Our doing allows for more learning.
Learning is not
attained by chance,
it must be sought for with ardor
and attended to with diligence.
Wear your learning,
like your watch,
in a private pocket:
and do not pull it out
and strike it,
merely to show
that you have one.
EARL OF CHESTERFIELD
Life is for learning? Learning what? You name it. There's a lot to learn. In just the first five years of life we learned physical coordination, walking, talking, eating, going potty, interaction with family and playmates, a great many facts about this planet, and all the other things that differentiate a five-year-old from a newborn infant.
From age five to ten we learned reading, writing, arithmetic, geography, history, science, music, sports--and when we weren't watching television we learned some more about people: friends, relatives, enemies, allies, rivals, supporters, detractors.
Some of what we learned early on turned out to be true (the earth is round; if you want a friend, be a friend; cleanliness is next to impossible) and some of it turned out to be false (Santa Claus; the Tooth Fairy; Kansas is more fun than Oz).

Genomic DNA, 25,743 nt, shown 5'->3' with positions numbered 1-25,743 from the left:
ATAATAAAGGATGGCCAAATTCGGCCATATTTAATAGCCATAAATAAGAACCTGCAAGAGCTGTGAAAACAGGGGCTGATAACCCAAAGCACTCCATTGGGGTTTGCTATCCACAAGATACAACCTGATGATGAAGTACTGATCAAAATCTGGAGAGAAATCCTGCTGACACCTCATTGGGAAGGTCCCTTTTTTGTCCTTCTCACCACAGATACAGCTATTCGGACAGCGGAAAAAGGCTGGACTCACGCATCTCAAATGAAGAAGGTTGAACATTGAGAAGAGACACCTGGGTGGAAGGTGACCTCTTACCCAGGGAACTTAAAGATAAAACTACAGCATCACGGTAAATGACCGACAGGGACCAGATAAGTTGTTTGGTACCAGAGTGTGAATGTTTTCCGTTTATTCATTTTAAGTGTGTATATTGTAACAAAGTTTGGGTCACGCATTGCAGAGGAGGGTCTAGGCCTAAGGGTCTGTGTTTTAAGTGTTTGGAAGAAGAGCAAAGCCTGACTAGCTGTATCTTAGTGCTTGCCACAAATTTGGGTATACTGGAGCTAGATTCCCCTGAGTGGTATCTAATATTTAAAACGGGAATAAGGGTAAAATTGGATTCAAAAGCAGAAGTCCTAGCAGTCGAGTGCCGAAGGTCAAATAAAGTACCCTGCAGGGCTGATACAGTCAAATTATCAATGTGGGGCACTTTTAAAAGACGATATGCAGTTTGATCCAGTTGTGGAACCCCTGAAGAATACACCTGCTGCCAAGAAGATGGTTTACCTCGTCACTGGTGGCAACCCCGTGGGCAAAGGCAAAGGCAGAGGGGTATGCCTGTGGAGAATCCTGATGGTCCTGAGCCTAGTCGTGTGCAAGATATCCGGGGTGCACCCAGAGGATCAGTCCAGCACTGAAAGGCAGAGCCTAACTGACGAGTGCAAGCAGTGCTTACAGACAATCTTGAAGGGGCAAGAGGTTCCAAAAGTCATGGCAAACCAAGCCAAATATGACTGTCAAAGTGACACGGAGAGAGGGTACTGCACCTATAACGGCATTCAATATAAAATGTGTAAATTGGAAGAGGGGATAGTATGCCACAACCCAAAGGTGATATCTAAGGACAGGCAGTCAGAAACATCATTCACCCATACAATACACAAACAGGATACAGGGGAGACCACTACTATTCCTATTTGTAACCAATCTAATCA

Some things had to be relearned-or unlearned-and while relearning and unlearning, maybe we learned what to do about disappointment--and maybe we didn't.
Looking in on most lives, we see dramatic growth until the age of fifteen or twenty. Then the growing slows, stops, or, in some cases, regresses.
Most people declare themselves "done" when their formal education is
complete. What is it about renting a cap and gown and receiving a scroll of paper that
makes us think our learning days are over?
I call that mind free which jealously
guards its intellectual rights and